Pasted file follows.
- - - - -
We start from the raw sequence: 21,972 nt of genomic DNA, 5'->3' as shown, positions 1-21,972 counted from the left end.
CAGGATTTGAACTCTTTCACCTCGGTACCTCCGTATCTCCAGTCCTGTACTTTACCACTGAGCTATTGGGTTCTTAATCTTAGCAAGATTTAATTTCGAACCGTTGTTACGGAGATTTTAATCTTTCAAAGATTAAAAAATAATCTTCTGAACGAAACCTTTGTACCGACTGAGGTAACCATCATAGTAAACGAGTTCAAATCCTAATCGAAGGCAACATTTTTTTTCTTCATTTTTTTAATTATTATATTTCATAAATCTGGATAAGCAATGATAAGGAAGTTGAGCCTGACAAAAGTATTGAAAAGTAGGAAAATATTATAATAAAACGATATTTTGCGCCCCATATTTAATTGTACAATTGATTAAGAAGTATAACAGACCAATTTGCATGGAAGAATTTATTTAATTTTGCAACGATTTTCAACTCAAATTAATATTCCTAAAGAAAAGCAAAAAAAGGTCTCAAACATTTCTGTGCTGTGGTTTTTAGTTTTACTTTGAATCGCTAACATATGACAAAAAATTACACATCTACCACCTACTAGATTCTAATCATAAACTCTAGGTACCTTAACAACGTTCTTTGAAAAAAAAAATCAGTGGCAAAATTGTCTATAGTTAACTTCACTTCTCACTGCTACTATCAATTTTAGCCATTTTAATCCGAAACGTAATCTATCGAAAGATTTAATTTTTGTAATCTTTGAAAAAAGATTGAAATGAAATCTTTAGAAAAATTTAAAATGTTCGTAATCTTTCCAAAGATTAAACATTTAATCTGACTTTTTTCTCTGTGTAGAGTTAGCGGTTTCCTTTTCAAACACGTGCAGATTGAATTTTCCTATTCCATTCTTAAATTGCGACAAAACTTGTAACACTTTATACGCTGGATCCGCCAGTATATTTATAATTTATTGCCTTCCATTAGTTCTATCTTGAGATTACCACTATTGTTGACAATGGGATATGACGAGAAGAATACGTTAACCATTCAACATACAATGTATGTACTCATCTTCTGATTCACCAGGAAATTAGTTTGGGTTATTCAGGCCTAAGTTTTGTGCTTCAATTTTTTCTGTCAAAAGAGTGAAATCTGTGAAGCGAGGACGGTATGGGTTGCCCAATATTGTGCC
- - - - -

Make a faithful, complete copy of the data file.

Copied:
We start from the raw sequence: 21,972 nt of genomic DNA, 5'->3' as shown, positions 1-21,972 counted from the left end.
CAGGATTTGAACTCTTTCACCTCGGTACCTCCGTATCTCCAGTCCTGTACTTTACCACTGAGCTATTGGGTTCTTAATCTTAGCAAGATTTAATTTCGAACCGTTGTTACGGAGATTTTAATCTTTCAAAGATTAAAAAATAATCTTCTGAACGAAACCTTTGTACCGACTGAGGTAACCATCATAGTAAACGAGTTCAAATCCTAATCGAAGGCAACATTTTTTTTCTTCATTTTTTTAATTATTATATTTCATAAATCTGGATAAGCAATGATAAGGAAGTTGAGCCTGACAAAAGTATTGAAAAGTAGGAAAATATTATAATAAAACGATATTTTGCGCCCCATATTTAATTGTACAATTGATTAAGAAGTATAACAGACCAATTTGCATGGAAGAATTTATTTAATTTTGCAACGATTTTCAACTCAAATTAATATTCCTAAAGAAAAGCAAAAAAAGGTCTCAAACATTTCTGTGCTGTGGTTTTTAGTTTTACTTTGAATCGCTAACATATGACAAAAAATTACACATCTACCACCTACTAGATTCTAATCATAAACTCTAGGTACCTTAACAACGTTCTTTGAAAAAAAAAATCAGTGGCAAAATTGTCTATAGTTAACTTCACTTCTCACTGCTACTATCAATTTTAGCCATTTTAATCCGAAACGTAATCTATCGAAAGATTTAATTTTTGTAATCTTTGAAAAAAGATTGAAATGAAATCTTTAGAAAAATTTAAAATGTTCGTAATCTTTCCAAAGATTAAACATTTAATCTGACTTTTTTCTCTGTGTAGAGTTAGCGGTTTCCTTTTCAAACACGTGCAGATTGAATTTTCCTATTCCATTCTTAAATTGCGACAAAACTTGTAACACTTTATACGCTGGATCCGCCAGTATATTTATAATTTATTGCCTTCCATTAGTTCTATCTTGAGATTACCACTATTGTTGACAATGGGATATGACGAGAAGAATACGTTAACCATTCAACATACAATGTATGTACTCATCTTCTGATTCACCAGGAAATTAGTTTGGGTTATTCAGGCCTAAGTTTTGTGCTTCAATTTTTTCTGTCAAAAGAGTGAAATCTGTGAAGCGAGGACGGTATGGGTTGCCCAATATTGTGCC